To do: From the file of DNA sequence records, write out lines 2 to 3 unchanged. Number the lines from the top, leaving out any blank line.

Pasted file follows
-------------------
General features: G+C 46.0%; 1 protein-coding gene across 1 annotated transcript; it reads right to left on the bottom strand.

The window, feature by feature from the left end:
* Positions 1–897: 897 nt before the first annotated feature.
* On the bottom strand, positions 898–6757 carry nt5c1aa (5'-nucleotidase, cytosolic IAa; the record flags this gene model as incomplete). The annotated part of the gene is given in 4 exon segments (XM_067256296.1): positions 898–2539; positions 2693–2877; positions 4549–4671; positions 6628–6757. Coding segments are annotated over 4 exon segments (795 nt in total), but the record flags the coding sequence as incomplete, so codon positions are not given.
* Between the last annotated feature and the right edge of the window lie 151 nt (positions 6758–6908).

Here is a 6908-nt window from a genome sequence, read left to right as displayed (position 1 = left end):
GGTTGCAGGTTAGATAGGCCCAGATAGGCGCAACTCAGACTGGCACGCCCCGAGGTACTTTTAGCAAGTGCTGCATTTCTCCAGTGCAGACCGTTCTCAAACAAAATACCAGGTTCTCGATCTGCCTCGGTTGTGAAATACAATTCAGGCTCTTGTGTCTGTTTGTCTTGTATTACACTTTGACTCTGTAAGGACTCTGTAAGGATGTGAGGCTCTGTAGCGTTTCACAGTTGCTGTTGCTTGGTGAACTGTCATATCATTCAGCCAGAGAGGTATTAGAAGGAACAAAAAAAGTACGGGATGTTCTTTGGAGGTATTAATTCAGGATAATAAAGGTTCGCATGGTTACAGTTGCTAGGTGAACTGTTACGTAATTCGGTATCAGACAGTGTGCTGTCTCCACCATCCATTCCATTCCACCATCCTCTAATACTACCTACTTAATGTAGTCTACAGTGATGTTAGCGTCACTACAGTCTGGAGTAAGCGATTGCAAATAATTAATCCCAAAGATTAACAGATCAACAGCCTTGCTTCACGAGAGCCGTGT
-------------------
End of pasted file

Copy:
The window, feature by feature from the left end:
* Positions 1–897: 897 nt before the first annotated feature.